Septeber 19, 2016
Same old Lions? Not quite. Caldwell
knows it, and feels pressure already
By KEITH GAVE
If the Lions play many more games like Sunday’s debacle against Tennessee at Ford Field, coach Jim Caldwell won’t finish the season.
Don’t misunderstand me. In more than 30 years of sports writing and broadcasting, I’ve rarely called for the firing of a coach or manager (though I’ll confess to questioning the Tigers’ inexplicable infatuation with Brad Ausmus). I don’t do that. Those guys have really hard jobs – as easy as it seems to us when we’re watching from the couch with a beer in our hands.
I believe Caldwell is a good man – and a good coach. I thought so when they were 1-7 to start last season. But there’s simply no reasonable explanation for all that yellow laundry on the turf at Ford Field other than a dearth of discipline and accountability that cost the Lions a victory.
They were flagged 17 times for 138 yards against a team they were dominating early in the game. Penalties cost them dearly on both sides of the ball in a game that ended 16-15 when the defense couldn’t stop the final Titans’ drive that ended in the go-ahead touchdown. Detroit got the ball back with more 1:37 remaining and three-time outs, but its drive ended when Matthew Stafford threw an interception.
It should never have come to that, though, and Caldwell knows it. He also knows it’s on the coaching staff.
“Too many penalties, without question,” Caldwell told reporters after the game. “I mean, time and time again we take it into the end zone, it’ll get called back for one infraction or another, and (after) some pretty sizeable gains as well. We let them off the hook a couple of times with a couple of defensive penalties. Seventeen penalties, that’s disappointing. We’ve got to get that straightened away – and get it straightened away quickly.”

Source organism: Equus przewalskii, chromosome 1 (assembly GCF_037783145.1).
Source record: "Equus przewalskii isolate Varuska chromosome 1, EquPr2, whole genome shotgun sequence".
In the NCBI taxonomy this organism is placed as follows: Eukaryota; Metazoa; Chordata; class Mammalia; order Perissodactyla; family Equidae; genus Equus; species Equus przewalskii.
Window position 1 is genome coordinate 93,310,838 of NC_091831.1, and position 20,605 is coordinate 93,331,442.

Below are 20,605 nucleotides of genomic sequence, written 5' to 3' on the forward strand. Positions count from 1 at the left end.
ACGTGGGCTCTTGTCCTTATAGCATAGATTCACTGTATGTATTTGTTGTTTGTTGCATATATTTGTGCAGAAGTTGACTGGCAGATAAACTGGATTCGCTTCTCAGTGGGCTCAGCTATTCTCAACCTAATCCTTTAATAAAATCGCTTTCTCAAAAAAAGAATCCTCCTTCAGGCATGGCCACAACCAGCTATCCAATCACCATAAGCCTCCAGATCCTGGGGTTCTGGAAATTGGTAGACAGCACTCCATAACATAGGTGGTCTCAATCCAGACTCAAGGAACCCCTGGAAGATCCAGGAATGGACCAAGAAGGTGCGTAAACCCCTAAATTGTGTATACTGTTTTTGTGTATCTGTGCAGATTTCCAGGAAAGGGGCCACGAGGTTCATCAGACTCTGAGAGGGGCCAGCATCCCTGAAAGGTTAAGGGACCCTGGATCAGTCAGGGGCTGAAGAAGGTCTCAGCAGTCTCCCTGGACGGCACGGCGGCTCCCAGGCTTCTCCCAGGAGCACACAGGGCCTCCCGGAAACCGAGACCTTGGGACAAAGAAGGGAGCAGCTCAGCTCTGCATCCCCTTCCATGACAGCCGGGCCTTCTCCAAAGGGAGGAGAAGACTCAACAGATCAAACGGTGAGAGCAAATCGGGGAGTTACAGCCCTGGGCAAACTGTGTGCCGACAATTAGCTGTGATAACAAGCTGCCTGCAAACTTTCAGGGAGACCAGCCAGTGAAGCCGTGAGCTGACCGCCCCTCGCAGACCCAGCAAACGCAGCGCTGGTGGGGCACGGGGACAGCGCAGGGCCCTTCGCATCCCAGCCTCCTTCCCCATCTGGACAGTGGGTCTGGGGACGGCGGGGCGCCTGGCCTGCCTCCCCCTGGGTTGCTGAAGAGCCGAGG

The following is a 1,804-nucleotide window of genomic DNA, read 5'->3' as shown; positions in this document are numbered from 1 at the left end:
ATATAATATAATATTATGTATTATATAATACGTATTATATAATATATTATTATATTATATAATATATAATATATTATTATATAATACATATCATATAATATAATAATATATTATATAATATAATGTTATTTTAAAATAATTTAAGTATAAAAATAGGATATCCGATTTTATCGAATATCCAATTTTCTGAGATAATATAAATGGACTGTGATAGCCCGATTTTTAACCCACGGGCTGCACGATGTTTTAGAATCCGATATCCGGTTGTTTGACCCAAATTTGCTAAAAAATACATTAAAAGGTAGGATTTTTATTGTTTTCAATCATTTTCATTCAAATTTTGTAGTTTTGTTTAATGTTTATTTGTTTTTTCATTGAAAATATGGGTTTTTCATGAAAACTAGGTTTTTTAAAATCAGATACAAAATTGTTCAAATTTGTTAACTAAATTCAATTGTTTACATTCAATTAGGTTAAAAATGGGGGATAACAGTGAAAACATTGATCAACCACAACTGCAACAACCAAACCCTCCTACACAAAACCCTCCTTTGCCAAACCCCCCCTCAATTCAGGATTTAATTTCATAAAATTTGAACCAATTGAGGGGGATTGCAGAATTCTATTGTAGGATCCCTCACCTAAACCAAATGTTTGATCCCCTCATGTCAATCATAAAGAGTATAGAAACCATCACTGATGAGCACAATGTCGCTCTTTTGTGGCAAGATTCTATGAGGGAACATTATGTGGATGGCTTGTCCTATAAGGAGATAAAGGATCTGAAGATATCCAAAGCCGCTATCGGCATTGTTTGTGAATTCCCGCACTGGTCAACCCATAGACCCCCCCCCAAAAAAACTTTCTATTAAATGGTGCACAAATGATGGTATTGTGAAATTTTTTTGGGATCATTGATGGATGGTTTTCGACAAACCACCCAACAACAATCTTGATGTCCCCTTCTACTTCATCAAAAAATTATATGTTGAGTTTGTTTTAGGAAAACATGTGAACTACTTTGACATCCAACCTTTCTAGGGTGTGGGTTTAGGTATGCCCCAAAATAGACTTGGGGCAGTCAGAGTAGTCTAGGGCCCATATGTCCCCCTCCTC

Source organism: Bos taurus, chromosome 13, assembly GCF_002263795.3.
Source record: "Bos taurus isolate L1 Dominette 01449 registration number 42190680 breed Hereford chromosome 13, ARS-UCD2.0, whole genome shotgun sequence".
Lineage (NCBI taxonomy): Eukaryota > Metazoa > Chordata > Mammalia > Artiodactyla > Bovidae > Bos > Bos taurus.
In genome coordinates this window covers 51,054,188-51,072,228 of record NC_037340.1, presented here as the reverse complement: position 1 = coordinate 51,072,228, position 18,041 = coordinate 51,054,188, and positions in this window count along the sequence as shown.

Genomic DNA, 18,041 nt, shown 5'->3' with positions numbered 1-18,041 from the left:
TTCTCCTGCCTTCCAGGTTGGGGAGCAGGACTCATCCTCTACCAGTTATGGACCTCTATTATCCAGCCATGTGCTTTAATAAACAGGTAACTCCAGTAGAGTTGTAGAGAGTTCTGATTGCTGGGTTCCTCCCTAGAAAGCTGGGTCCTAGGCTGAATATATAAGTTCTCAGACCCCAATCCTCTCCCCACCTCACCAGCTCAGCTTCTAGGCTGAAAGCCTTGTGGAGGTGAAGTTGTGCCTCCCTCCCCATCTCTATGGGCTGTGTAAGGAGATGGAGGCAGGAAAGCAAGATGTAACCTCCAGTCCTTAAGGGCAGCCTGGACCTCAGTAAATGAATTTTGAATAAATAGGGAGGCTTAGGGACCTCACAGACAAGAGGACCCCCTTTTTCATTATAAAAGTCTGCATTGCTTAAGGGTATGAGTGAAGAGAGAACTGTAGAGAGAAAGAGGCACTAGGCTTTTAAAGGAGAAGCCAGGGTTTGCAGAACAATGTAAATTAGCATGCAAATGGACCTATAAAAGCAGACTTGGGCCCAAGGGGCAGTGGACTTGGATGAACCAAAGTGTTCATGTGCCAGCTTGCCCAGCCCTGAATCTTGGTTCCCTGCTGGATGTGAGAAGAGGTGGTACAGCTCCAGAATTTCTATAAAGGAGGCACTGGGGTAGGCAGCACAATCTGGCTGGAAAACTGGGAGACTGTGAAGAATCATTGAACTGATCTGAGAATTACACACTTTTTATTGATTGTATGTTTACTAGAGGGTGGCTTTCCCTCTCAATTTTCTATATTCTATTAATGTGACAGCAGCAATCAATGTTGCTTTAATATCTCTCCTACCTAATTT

The Titans were called for 12 penalties, costing them 83 yards. But Stafford believes they should have been called for one more when he was cut down by a defender with a questionable hit in the final drive.
“I felt like I got a low hit,” said Stafford, who was animated in his discussion with an official after the play. “The ref said if he wraps up, then it’s OK, so I don’t know that rule well enough, apparently.”
Which penalty was most costly? Take your pick, but arguably it was one the Lions said they didn’t deserve when tight end Eric Ebron was flagged for pushing off before catching an apparent touchdown pass, part of a 17-play drive that failed to end with six points.
“That was a tough one,” Stafford said. “How many penalties did we have, 15, 17? Can’t do that. It’s tough to get into a rhythm. But you know, we did it to ourselves out there. Mistakes, drops, penalties. You name it, we did it. It’s on everybody.”
No, it’s on Caldwell, and two games into the season he’s well aware that he has a crisis on his hands.
“All I know is we need to stop the infractions, plain and simple,” he said. “That’s my job. I’ll get those guys straightened out in that area.”
He’d better, because as much as his team looked like those “same old Lions” to a lot of us, he understands there is one monumental difference. This is a franchise that no longer is willing to stay the course, when the course is mediocrity (or worse). A welcome sense of urgency has descended on the team’s Allen Park headquarters, and it’s been that way since Martha Ford took control of the team and ordered a thorough house-cleaning in the front office.
The mandate was explicit: win, or we’ll find people who can. That new front office has this holdover coaching staff on a short leash. Whether those penalties are the result of a lack of discipline or simply competing too hard – which Caldwell is prone to think – he’d better fix it fast.
His team will need to play better in Game 3 of the season this weekend at Green Bay, which will be in angry mood after squandering a lead and the game in a loss Sunday at Minnesota
It would help, too, if Caldwell could get some of his banged-up defenders back on the field. The Lions were missing five of their top six linebackers on Sunday – yet they still played well enough to win.
“You can’t use stuff like that as an excuse,” a testy Caldwell said at his Monday news conference. “Our job is to get guys in position to get out there and play. We’ve got to get guys ready to step in and do the job, which we did.”
The penalties are another matter, and already he was sick of talking about it.
“That’s how it goes,” he said, clearly losing patience with the line of questioning from reporters. “All too often, teams that lose wind up talking about ‘what if.’ We’ve got to make our own breaks. We don’t make any excuses about anything.”
That was the best and smartest thing Jim Caldwell could have said, because he knows better than anyone there is no reasonable excuse for the way his team played Sunday.